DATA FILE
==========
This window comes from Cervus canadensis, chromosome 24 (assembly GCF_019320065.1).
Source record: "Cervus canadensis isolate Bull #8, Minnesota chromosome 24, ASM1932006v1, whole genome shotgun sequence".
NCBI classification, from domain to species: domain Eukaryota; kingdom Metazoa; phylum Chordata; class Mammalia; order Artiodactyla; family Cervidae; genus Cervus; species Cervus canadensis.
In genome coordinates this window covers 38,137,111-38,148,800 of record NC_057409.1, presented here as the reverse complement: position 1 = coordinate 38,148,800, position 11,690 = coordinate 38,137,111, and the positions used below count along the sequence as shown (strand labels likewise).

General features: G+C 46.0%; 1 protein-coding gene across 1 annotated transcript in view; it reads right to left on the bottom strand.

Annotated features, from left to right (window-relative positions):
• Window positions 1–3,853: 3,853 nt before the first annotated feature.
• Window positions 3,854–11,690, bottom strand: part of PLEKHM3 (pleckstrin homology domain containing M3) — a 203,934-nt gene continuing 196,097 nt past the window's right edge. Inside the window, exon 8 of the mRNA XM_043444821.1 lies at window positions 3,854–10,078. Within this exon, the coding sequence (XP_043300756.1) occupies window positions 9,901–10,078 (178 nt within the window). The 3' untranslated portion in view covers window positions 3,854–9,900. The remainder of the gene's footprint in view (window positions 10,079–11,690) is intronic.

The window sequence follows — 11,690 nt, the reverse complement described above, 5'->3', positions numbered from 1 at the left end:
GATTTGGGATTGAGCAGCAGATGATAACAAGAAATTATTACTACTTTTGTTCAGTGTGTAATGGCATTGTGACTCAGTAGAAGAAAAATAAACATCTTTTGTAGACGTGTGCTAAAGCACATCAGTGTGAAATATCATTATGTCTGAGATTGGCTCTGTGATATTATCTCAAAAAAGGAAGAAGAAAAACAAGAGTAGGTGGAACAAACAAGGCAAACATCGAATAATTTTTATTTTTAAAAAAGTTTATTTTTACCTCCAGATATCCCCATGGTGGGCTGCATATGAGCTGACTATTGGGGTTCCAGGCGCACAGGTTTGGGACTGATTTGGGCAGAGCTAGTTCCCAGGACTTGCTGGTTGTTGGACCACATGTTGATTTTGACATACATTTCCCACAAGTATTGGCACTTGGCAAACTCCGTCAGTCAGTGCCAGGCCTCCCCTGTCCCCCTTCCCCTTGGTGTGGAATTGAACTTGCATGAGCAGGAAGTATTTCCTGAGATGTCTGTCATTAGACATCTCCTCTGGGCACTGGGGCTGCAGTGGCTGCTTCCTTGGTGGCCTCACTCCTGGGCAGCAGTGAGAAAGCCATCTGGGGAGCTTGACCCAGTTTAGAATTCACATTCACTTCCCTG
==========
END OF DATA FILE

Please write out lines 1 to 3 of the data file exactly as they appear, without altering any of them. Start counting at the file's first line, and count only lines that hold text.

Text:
This window comes from Cervus canadensis, chromosome 24 (assembly GCF_019320065.1).
Source record: "Cervus canadensis isolate Bull #8, Minnesota chromosome 24, ASM1932006v1, whole genome shotgun sequence".
NCBI classification, from domain to species: domain Eukaryota; kingdom Metazoa; phylum Chordata; class Mammalia; order Artiodactyla; family Cervidae; genus Cervus; species Cervus canadensis.